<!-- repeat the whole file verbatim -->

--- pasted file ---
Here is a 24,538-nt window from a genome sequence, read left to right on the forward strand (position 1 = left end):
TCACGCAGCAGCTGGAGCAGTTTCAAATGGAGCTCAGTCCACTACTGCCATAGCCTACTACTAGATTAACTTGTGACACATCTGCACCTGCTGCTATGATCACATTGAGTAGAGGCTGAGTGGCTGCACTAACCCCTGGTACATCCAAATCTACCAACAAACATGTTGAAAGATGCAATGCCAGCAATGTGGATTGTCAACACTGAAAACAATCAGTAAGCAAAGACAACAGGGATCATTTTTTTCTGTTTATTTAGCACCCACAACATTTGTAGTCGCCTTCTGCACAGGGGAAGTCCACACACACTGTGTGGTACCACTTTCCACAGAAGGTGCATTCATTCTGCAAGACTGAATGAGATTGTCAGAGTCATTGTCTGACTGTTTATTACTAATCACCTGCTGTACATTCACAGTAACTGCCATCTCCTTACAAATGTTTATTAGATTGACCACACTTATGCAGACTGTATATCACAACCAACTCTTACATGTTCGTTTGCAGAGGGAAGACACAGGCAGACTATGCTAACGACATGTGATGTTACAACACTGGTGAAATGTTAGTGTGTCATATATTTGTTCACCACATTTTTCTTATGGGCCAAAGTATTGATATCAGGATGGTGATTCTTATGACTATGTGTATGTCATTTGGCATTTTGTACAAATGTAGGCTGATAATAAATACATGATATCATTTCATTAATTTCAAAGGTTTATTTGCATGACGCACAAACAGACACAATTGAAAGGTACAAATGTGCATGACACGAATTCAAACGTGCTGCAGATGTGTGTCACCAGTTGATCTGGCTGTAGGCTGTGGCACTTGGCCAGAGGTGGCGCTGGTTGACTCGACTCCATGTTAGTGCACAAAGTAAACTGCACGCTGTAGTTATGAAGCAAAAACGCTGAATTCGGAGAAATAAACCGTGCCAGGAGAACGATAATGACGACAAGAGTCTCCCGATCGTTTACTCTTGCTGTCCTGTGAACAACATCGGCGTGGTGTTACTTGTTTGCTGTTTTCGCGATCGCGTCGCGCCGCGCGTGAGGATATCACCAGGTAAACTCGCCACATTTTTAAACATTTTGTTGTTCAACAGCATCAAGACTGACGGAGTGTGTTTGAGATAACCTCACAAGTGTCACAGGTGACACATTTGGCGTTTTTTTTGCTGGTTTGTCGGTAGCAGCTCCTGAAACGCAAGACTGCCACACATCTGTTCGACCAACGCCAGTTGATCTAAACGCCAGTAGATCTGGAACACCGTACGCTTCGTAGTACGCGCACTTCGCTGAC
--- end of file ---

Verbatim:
Here is a 24,538-nt window from a genome sequence, read left to right on the forward strand (position 1 = left end):
TCACGCAGCAGCTGGAGCAGTTTCAAATGGAGCTCAGTCCACTACTGCCATAGCCTACTACTAGATTAACTTGTGACACATCTGCACCTGCTGCTATGATCACATTGAGTAGAGGCTGAGTGGCTGCACTAACCCCTGGTACATCCAAATCTACCAACAAACATGTTGAAAGATGCAATGCCAGCAATGTGGATTGTCAACACTGAAAACAATCAGTAAGCAAAGACAACAGGGATCATTTTTTTCTGTTTATTTAGCACCCACAACATTTGTAGTCGCCTTCTGCACAGGGGAAGTCCACACACACTGTGTGGTACCACTTTCCACAGAAGGTGCATTCATTCTGCAAGACTGAATGAGATTGTCAGAGTCATTGTCTGACTGTTTATTACTAATCACCTGCTGTACATTCACAGTAACTGCCATCTCCTTACAAATGTTTATTAGATTGACCACACTTATGCAGACTGTATATCACAACCAACTCTTACATGTTCGTTTGCAGAGGGAAGACACAGGCAGACTATGCTAACGACATGTGATGTTACAACACTGGTGAAATGTTAGTGTGTCATATATTTGTTCACCACATTTTTCTTATGGGCCAAAGTATTGATATCAGGATGGTGATTCTTATGACTATGTGTATGTCATTTGGCATTTTGTACAAATGTAGGCTGATAATAAATACATGATATCATTTCATTAATTTCAAAGGTTTATTTGCATGACGCACAAACAGACACAATTGAAAGGTACAAATGTGCATGACACGAATTCAAACGTGCTGCAGATGTGTGTCACCAGTTGATCTGGCTGTAGGCTGTGGCACTTGGCCAGAGGTGGCGCTGGTTGACTCGACTCCATGTTAGTGCACAAAGTAAACTGCACGCTGTAGTTATGAAGCAAAAACGCTGAATTCGGAGAAATAAACCGTGCCAGGAGAACGATAATGACGACAAGAGTCTCCCGATCGTTTACTCTTGCTGTCCTGTGAACAACATCGGCGTGGTGTTACTTGTTTGCTGTTTTCGCGATCGCGTCGCGCCGCGCGTGAGGATATCACCAGGTAAACTCGCCACATTTTTAAACATTTTGTTGTTCAACAGCATCAAGACTGACGGAGTGTGTTTGAGATAACCTCACAAGTGTCACAGGTGACACATTTGGCGTTTTTTTTGCTGGTTTGTCGGTAGCAGCTCCTGAAACGCAAGACTGCCACACATCTGTTCGACCAACGCCAGTTGATCTAAACGCCAGTAGATCTGGAACACCGTACGCTTCGTAGTACGCGCACTTCGCTGAC